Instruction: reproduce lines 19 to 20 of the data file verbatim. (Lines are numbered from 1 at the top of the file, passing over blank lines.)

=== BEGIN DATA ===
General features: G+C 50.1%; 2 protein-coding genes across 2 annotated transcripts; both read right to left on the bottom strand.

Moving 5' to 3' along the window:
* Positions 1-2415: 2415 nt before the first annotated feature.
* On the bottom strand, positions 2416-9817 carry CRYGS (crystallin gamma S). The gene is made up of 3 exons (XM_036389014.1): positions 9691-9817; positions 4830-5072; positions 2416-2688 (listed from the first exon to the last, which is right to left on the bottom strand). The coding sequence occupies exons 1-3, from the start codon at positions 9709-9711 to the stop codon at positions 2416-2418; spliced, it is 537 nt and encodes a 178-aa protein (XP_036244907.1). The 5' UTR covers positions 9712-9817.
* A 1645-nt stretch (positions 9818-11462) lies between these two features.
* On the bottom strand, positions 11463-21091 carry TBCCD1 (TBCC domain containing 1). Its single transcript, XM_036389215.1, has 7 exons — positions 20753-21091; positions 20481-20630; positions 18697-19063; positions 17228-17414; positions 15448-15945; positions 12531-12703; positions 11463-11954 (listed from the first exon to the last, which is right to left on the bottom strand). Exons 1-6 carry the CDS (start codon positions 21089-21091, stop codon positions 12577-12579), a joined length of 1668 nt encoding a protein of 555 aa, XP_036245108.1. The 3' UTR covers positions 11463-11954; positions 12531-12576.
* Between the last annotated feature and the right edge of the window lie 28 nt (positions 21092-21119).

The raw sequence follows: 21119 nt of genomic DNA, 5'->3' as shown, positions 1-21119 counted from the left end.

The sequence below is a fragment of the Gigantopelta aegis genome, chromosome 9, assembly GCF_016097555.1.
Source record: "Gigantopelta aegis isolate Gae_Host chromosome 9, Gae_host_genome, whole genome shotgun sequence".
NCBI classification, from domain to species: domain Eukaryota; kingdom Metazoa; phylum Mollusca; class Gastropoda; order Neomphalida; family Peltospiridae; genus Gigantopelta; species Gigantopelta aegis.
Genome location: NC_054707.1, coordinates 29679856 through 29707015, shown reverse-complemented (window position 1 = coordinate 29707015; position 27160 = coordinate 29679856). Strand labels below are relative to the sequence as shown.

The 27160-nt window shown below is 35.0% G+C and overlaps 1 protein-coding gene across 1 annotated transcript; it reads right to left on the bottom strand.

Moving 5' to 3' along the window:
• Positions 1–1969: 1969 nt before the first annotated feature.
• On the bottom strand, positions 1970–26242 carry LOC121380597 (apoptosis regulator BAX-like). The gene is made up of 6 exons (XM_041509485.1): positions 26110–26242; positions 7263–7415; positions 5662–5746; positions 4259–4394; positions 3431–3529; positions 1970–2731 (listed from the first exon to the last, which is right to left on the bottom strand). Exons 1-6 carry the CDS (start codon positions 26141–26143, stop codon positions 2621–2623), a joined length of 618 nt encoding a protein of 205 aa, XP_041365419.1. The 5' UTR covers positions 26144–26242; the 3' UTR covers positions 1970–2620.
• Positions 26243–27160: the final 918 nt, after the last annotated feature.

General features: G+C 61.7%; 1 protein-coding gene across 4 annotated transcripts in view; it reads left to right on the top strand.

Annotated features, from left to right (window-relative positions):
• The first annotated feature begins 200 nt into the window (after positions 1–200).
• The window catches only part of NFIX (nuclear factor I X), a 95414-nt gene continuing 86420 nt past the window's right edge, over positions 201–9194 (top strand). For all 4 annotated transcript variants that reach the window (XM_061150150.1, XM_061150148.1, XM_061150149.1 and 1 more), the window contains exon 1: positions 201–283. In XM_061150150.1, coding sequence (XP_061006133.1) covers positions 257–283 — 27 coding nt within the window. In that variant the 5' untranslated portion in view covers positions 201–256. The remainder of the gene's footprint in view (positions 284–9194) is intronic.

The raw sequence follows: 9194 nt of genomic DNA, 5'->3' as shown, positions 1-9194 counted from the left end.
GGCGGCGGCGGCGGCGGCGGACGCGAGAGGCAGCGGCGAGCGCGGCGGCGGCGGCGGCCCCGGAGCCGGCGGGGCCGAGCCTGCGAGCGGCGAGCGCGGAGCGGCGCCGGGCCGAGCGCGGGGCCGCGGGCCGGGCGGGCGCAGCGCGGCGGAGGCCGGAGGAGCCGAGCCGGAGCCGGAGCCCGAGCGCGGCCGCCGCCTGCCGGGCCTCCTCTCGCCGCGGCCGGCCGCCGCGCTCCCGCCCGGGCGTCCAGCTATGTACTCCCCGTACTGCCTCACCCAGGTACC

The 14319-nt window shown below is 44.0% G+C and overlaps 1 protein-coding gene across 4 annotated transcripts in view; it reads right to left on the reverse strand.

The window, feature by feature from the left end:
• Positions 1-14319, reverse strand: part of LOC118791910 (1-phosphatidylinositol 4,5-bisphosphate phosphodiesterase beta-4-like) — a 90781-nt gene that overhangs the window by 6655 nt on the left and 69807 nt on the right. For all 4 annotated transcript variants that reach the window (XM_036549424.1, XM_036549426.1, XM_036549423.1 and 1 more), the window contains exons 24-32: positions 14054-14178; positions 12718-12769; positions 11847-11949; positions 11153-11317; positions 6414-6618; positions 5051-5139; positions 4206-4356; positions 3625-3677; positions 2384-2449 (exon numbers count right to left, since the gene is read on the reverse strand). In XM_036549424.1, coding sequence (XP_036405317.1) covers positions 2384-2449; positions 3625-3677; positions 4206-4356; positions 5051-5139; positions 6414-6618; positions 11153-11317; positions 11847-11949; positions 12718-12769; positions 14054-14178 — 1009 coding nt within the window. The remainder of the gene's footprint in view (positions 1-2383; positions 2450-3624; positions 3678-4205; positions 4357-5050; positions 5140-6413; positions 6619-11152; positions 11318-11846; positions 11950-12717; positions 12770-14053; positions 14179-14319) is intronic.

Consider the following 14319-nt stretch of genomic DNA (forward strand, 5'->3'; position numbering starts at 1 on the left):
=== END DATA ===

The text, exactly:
Annotated features, from left to right (window-relative positions):
• The first annotated feature begins 200 nt into the window (after positions 1–200).